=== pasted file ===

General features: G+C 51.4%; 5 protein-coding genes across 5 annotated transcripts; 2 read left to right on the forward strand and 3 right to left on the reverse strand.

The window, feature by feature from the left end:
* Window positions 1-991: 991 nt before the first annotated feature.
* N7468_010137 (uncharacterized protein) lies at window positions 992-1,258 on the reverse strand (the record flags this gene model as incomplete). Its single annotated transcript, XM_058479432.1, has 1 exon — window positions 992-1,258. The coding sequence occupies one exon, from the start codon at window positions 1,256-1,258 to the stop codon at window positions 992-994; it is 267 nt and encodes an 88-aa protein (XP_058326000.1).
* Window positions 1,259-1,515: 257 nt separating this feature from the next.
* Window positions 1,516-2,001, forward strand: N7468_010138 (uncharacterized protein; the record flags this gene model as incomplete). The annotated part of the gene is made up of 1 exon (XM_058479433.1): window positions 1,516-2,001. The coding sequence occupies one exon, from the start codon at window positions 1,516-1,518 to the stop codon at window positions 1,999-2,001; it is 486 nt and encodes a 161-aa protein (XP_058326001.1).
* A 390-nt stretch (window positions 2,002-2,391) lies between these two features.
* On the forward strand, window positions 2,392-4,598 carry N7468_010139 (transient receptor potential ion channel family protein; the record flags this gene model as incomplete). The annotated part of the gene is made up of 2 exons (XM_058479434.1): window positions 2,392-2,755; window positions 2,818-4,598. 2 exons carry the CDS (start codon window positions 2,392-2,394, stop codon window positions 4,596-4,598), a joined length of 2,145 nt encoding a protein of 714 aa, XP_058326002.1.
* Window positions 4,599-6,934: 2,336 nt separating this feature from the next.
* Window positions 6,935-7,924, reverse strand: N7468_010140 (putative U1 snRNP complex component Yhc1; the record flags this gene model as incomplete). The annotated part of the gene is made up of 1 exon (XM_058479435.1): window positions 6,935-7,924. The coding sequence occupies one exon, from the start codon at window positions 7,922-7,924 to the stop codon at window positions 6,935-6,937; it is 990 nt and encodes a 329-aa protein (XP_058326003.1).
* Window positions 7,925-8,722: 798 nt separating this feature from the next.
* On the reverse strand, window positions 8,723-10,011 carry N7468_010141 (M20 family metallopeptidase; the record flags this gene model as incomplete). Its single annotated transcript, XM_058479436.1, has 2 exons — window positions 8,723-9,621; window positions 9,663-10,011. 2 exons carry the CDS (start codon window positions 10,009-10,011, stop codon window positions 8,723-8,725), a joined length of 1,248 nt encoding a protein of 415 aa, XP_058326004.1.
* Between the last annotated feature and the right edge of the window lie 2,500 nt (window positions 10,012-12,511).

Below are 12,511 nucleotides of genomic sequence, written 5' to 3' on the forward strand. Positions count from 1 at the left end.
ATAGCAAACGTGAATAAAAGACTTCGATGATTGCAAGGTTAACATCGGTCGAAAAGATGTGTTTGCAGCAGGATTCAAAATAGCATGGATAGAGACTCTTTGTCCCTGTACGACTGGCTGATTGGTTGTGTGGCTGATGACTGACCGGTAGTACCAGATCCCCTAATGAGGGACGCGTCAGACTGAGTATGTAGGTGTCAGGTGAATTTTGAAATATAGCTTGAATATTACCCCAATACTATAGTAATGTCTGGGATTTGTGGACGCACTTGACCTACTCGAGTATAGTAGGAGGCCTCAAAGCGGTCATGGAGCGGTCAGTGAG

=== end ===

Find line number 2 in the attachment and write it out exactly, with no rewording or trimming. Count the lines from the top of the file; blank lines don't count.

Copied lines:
The window, feature by feature from the left end: